As negotiations begin on March 7th on the fate of African elephants at the CITES conference in Bangkok, David Shepherd Wildlife Foundation (DSWF) and Robert Hepworth, former Head of the UK delegation to CITES and Chair of the CITES Standing Committee (1997-2000) and Executive Secretary of the UN Convention on Migratory Species (2004-2009), appeal to all delegates to implement an urgent, indefinite and comprehensive ban on ivory trade including all domestic markets.
The current catastrophic poaching crisis – the worst since the 1980s - and over 20 years experience of failed legal trading regimes should have taught CITES that “enough is enough”.
“No one needs ivory products, but we all need to save elephants - and their habitats - from extinction and the plague of poaching.”
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APPEAL FROM FORMER CHAIR OF CITES STANDING COMMITTEE
ON ELEPHANTS AND IVORY TRADE
I write to you to express my deep concern about the crisis facing elephants and the discussions and negotiations in Bangkok at the 16th meeting of the Conference of Parties to CITES.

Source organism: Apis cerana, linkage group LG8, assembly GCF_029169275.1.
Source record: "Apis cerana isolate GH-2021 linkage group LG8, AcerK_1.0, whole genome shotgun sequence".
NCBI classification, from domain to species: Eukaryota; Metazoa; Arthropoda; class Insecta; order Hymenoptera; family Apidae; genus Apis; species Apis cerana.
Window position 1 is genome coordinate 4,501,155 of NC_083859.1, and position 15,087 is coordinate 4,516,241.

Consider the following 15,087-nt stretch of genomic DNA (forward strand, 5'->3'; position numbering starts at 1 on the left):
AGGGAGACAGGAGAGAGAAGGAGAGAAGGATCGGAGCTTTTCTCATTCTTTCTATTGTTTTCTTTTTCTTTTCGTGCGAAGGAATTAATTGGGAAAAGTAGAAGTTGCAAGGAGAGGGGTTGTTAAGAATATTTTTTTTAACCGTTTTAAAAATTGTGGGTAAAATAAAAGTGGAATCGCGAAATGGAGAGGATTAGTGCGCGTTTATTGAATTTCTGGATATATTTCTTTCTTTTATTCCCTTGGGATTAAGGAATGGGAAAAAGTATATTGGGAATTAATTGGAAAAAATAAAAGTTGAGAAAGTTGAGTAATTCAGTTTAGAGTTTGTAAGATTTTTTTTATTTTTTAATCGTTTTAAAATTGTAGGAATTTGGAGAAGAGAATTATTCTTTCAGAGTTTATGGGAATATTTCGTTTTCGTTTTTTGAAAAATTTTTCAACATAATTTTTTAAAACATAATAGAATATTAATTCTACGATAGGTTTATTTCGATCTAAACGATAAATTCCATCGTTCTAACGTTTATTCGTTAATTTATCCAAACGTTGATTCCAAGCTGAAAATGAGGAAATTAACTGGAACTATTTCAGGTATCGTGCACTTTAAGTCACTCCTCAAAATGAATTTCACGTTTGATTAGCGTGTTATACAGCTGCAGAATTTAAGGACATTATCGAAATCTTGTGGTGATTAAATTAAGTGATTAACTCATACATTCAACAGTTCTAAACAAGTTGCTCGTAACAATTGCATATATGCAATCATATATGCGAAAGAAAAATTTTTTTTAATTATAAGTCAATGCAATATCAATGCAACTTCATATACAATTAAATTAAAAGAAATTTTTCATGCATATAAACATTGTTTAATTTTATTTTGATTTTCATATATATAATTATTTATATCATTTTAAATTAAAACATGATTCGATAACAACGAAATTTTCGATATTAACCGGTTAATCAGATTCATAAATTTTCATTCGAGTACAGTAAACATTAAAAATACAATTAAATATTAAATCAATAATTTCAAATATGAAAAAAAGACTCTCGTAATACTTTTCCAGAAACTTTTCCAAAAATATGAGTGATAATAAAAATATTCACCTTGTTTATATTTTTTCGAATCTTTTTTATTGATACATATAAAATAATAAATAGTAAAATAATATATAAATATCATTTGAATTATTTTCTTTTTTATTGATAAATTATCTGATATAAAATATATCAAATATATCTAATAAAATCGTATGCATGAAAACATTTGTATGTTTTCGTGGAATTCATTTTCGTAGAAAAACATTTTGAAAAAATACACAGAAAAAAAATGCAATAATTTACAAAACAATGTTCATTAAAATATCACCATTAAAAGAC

As one of the original negotiators of the Harare Compromise in 1997, and Chair of the CITES Standing Committee which implemented controlled ivory sales in 1999, I believe that we have given a legal ivory trade regime every opportunity to prove its value to conservation for more than 20 years. It has manifestly failed.
Many thousands of elephants – as well as wildlife wardens and guards - have paid for that experiment with their lives.
When I was helping to implement the CMS Agreement on West African forest elephants in 2005-9 it was already becoming clear that ivory trade and wildlife conservation are incompatible.
Now is the time to say "enough is enough" and decide to implement an urgent, indefinite and comprehensive ban on ivory trade including domestic markets.
No one needs ivory products, but we all need to save elephants - and their habitats - from extinction and the plague of poaching.
Moreover, attention and energy must be diverted away from any discussions concerning a decision-making mechanism for a process of trade in ivory and focused on the formidable fight ahead to stop the needless killing.
Any discussions in Bangkok, or in the Standing Committee following CoP16, concerning the development of a decision-making mechanism sends the wrong signal to speculators and the black market for elephant ivory.
It stimulates demand and risks accelerating the demise of elephants and ultimately their extinction in the wild, or at least in many range states, within the foreseeable future.
Head of the UK delegation to CITES (CoP10 and CoP11), Chair of the CITES Standing Committee (1997-2000) and Executive Secretary of the UN Convention on Migratory Species (2004-2009)